Ryan’s trip to Jonestown was emblematic of his crusading spirit. From his earliest days of public service he used his position to explore the needs and concerns of the less fortunate by conducting first hand investigations of complex issues such as the conditions in Folsom Prison and African American unrest in the Watts section of Los Angeles. Today we honor the life and service of Congressman Leo J. Ryan.
Letter from Congressman Leo J. Ryan, 10/4/1978, Records of the U.S. House of Representatives
October 6, 1981 - Egyptian President Anwar Sadat is assassinated
Over his 11 years as Egypt’s third president, Mohamed Anwar al-Sadat charted a new course for the country. He expelled Soviet advisors from Egypt and began to reform the economy. On October 6, 1973, he launched a surprise attack against Israeli forces in the Sinai in order to reclaim this Egyptian peninsula captured during the 1967 Six Day War.
In spite of new western investment and U.S. aid, the economy continued to decline, resulting in work strikes and riots over food shortages. Sadat, convinced that war was too costly for his people, took an unprecedented step onto the world stage. He traveled to Jerusalem at the invitation of Israeli Prime Minister Menachem Begin and addressed the Israeli Knesset (parliament) on November 20, 1977, calling for peace in the Middle East.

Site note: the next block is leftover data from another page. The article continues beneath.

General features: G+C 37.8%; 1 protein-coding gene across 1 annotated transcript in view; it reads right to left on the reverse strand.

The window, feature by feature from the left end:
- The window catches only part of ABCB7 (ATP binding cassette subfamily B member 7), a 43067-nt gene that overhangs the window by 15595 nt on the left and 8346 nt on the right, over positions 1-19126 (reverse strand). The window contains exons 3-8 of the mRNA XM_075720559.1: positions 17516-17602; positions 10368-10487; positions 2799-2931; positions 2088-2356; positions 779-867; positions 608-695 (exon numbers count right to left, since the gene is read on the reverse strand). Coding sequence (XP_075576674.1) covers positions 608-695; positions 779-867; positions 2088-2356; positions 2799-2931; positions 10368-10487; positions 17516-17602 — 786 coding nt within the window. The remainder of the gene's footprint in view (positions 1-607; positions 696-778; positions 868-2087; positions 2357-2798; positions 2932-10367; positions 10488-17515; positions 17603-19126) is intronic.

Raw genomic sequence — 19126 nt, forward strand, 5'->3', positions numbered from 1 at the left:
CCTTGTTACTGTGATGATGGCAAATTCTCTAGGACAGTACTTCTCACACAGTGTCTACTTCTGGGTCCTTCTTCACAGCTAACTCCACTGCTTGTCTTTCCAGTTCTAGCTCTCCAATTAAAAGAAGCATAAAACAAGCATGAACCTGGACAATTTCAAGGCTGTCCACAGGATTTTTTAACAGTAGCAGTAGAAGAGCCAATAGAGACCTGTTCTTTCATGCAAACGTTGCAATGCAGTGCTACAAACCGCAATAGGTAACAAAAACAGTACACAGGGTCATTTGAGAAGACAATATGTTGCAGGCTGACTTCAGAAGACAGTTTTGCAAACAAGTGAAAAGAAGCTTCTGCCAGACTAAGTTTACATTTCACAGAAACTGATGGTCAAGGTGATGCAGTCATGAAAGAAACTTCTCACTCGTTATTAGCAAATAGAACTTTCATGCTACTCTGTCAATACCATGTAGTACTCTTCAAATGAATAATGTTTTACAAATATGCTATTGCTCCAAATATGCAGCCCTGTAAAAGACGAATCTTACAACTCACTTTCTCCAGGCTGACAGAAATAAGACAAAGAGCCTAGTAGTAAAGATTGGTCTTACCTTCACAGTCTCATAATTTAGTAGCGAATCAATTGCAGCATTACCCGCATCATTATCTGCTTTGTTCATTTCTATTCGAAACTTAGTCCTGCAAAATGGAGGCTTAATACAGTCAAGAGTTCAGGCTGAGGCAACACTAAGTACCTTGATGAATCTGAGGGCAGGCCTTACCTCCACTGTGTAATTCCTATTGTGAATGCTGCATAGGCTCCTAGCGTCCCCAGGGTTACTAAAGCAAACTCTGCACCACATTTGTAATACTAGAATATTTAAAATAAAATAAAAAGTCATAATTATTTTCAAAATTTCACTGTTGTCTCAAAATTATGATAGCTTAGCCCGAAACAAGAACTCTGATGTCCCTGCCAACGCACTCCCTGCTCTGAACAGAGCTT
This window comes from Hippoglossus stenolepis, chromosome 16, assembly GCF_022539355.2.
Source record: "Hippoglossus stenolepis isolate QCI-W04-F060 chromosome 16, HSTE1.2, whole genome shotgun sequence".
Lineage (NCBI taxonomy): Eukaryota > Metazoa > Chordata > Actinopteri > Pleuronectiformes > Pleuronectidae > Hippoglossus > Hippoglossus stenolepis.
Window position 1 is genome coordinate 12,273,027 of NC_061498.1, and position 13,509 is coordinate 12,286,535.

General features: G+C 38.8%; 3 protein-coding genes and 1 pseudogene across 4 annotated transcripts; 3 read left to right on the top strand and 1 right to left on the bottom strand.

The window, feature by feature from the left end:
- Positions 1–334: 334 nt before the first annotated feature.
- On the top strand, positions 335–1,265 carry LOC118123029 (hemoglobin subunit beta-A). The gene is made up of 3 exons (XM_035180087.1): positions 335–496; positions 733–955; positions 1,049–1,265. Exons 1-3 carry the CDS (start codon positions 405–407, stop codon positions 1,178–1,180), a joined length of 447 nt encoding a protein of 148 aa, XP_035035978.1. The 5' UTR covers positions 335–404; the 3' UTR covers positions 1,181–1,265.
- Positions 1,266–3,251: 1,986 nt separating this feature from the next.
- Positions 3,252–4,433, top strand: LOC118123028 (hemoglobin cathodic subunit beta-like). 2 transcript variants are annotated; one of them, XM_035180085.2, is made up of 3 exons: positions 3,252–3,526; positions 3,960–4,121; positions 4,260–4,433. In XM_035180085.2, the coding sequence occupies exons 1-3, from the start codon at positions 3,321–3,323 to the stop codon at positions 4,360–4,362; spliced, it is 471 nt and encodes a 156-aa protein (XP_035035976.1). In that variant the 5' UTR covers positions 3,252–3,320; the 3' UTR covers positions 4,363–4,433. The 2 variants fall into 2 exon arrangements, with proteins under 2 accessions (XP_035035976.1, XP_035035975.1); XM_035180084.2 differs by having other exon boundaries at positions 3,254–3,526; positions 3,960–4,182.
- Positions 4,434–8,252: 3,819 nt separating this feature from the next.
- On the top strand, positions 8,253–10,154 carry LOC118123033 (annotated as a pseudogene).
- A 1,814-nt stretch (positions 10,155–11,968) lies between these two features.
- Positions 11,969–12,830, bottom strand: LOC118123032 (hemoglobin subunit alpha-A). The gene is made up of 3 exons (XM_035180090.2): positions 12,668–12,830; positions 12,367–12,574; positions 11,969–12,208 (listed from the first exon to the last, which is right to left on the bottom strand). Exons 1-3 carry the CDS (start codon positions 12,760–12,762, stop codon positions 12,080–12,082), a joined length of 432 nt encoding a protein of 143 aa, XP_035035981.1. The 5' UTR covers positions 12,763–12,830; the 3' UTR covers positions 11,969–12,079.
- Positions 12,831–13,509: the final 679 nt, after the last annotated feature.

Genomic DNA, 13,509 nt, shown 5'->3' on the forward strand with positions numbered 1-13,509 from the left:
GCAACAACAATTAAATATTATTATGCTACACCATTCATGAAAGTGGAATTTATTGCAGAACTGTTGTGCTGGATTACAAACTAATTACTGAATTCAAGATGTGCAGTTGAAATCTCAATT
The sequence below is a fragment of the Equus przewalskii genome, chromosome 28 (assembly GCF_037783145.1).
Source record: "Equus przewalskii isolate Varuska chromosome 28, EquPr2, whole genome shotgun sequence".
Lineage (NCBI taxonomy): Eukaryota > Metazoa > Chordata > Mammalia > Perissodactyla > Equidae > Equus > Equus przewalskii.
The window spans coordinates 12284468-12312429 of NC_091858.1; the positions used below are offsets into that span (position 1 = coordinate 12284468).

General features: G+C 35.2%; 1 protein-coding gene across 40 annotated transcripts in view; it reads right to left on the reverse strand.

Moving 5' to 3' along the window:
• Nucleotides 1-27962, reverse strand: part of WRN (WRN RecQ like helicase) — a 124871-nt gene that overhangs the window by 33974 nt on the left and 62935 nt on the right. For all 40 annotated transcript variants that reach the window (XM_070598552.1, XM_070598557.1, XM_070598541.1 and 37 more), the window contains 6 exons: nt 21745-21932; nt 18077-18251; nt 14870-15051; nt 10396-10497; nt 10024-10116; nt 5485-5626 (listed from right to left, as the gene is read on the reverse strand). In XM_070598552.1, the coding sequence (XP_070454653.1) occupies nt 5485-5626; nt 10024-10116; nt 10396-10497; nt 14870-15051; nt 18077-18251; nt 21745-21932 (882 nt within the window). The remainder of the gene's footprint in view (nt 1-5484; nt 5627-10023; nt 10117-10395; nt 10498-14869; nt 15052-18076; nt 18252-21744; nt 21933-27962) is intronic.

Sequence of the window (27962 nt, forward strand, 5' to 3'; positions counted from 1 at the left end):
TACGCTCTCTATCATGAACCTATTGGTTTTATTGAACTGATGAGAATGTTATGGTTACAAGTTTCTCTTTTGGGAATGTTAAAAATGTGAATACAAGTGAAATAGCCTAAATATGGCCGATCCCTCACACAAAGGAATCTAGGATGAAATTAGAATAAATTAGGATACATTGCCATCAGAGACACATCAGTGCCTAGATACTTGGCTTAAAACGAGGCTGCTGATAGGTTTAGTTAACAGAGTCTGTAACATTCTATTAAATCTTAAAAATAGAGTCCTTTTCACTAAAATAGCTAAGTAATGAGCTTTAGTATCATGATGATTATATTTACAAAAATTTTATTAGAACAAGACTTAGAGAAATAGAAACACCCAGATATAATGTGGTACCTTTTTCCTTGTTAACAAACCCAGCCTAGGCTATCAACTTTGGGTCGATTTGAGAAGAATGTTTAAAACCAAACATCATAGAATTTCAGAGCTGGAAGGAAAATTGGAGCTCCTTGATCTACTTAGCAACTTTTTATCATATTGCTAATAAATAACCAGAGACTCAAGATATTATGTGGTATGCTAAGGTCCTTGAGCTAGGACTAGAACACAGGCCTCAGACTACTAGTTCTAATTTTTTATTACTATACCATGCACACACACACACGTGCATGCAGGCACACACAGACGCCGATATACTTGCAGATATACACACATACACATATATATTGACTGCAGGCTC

The following year, the Camp David meetings began between Prime Minister Begin, President Sadat, and President Jimmy Carter. Three scheduled days turned into thirteen intensely frustrating ones. However, on September 17, 1978 the Camp David Accords were signed and the groundwork laid out for the Egyptian-Israeli Peace Treaty. Both Sadat and Begin were awarded the 1978 Nobel Peace Prize for their negotiations.
Three years later, in 1981, President Sadat was killed by fundamentalists dissatisfied with the concessions that had been made in the peace process.